Rwanda—After the Genocide
Twenty-three years after a genocide in which up to a million people were murdered in only a hundred days, Rwanda surprisingly shows only a few obvious scars from the tragedy. New construction is transforming the capital, Kigali, where there are now upscale hotels, a grand shopping mall, and a state-of-the-art convention center. Rwanda's standard of living is on the rise as the country has been experiencing steady economic growth for the past 15 years with crime and corruption at relative lows. To many, in some respects Rwanda is the envy of the continent.
Rwanda—Before the Genocide
Rwanda is a landlocked country, approximately the size of Maryland. The country borders Tanzania, The Democratic Republic of Congo, Burundi and Uganda. In 1961, Rwanda became a republic. The capital, Kigali, has a population of approximately 11.2 million. Christianity is the major religion, and the country has three official languages: French, English, and Kinyarwanda.
The area encompassing present-day Rwanda was originally inhabited by the Twa and Hutu peoples. From the early 1300’s to the early 1900’s, the Tutsis migrated into the area. With roots in Ethiopia, the Tutsis are tall and thin in stature. By contrast, The Hutus are short and stocky. Although never good, the relationship between the Tutsis and Hutus started to deteriorate in 1916 when Belgium began its colonial control over the country. At that time, the Belgians introduced identity cards, which classified people based on their ethnicity. By most historical accounts, the Belgians considered the Tutsis superior to the Hutus. As a result, the Tutsis enjoyed better jobs and had more educational opportunities than the Hutus, creating economic and political inequality. This underlying inequality was, in turn, the root cause of constant conflicts between the two groups. The conflicts led to tens of thousands of Tutsis fleeing Rwanda to Uganda and other neighboring countries over several decades. In 1963, the tensions significantly escalated when approximately 20,000 Tutsis lost their lives. The fighting between the two groups continued intermittently over the next three decades.
In April 1994, presidents Juvenal Hbyarimana of Rwanda and Cyprien Ntaryamira of Burundi were returning from a meeting with Tutsi rebels to draft a peace treaty when their plane was shot down above the Kigali airport by Hutu extremists. Following this fatal crash, extremist Hutu groups began a one-hundred day frenzied killing of Tutsis and moderate Hutus. When the killings were over three months later, approximately one million people had been executed—most of them Tutsi.
Rwanda—Since the Genocide
After the genocide destroyed the already fragile economy, Rwanda experienced a period of relative political stability and impressive economic growth. Contributing to the economic growth were government infrastructure investments, humanitarian relief efforts from international organizations, and the implementation of various government humanitarian programs to help people rebuild their lives after the genocide.
At the forefront of the Rwanda transformation is the current President, Paul Kagame. President Kagame, a Tutsi, whose family fled to Uganda before the Rwandan genocide, commanded the rebel office that was instrumental in ending the genocide. He then served as Vice President and Defense Minister from 1994 until 2000, when he was elected president. Since assuming the presidency in 2000, Kagame is credited with restoring political stability and turning around the economy of Rwanda. As President, Kagame has launched a number of programs aimed to transform the country into a middle-class nation by 2020. Based on economic indicators, Rwanda has improved in health care and education. Inequality as measured by the Gini coefficient has declined from 0.49 in 2011 to 0.45 in 2014. By 2006, Rwanda’s GDP had returned to its pre-genocide level, and from 2004 to 2015, the economy grew at average annual rate of 7%. Over the last few years, Rwanda has consistently made it to the list of “fastest growing economies in the world.” (Table 1.) In 2016, Bloomberg’s Economist Intelligence Unit placed Rwanda at number eight in their list of top ten best economies.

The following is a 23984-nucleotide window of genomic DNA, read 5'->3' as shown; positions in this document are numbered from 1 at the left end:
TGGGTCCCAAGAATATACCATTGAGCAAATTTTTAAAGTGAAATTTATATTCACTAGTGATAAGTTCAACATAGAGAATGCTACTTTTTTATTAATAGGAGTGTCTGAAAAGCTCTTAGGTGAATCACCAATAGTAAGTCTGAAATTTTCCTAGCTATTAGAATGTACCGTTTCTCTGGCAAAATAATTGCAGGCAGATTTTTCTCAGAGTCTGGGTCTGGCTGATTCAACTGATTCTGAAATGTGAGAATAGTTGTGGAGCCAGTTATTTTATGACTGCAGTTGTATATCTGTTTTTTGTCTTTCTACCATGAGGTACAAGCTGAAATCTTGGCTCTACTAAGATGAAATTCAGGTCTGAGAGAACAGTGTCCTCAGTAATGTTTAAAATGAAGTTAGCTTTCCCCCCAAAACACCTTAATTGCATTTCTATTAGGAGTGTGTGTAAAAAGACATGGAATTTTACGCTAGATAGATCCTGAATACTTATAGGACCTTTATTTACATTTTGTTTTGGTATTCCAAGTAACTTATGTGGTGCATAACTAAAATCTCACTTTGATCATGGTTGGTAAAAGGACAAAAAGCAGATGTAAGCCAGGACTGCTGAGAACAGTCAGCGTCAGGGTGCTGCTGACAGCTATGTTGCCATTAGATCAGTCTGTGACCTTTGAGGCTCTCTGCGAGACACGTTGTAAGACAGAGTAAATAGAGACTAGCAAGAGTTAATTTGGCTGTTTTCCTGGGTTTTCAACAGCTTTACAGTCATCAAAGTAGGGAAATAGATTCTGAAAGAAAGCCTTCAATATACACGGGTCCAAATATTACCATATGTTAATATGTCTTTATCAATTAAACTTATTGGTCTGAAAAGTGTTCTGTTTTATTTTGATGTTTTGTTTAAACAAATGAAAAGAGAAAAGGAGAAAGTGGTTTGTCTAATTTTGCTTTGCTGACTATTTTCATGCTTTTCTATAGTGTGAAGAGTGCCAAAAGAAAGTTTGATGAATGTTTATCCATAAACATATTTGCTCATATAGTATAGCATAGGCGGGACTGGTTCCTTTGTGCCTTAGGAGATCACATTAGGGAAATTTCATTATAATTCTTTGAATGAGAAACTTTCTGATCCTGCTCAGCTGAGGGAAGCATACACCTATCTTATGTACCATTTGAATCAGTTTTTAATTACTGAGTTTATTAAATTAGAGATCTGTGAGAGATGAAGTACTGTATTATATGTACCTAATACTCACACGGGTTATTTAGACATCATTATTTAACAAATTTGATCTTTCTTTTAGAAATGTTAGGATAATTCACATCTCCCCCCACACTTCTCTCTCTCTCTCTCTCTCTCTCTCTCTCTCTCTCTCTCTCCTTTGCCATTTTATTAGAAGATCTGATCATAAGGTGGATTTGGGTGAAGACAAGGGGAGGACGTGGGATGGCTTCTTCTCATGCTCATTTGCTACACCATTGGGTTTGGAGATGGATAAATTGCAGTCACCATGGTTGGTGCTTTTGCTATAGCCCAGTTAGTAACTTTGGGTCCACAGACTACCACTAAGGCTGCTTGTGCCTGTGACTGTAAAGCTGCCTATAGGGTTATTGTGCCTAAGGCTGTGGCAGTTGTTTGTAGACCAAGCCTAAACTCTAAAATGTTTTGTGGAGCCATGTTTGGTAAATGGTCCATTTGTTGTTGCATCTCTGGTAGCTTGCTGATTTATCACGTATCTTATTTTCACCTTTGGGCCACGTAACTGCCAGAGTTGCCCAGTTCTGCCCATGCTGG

One of the major goals of the Kagame presidency has been to reduce poverty by investing in education, infrastructure, and both foreign and domestic markets. A number of innovative programs initiated by the government have led to a reduction in the poverty rate and an increase in the country’s GDP. The Girinika program is notable example. Launched in 2016, this government program provides every poor family in Rwanda with a milk cow. The goal of the program is to alleviate poverty, improve family nutrition, increase fertilizers for crops, and generate family income through the creation of small business opportunities from the sale of surplus milk.
The last Saturday of the month in Rwanda is a national day of community service called Umuganda. On Umuganda, everyone in the country is required to participate in some community service, including the President. The program has led to the building of schools, medical centers, and hydroelectric plants, the rehabilitation of wetlands, and the cleaning of Rwanda’s cities, towns, and villages—Kigali ranks as one of the cleanest cities in Africa. More importantly, Umuganda has been instrumental in healing the pains created by the genocide. It encapsulates the good that is in Rwanda.
Online Stories and information about Rwanda and Paul Kagame
- Paul Kagame, A Profile, BBC
- Paul Kagame’s Rwanda
- Israel’s African Ally: Paul Kagame
- Rwanda Genocide: History and Facts
- Rwanda Genocide: 100 Days of Slaughter, BBC
- Rwanda: The Art of Remembering and Forgetting
- Rwanda: Genocide Chronology, Frontline, PBS
- Rwanda: A Brief History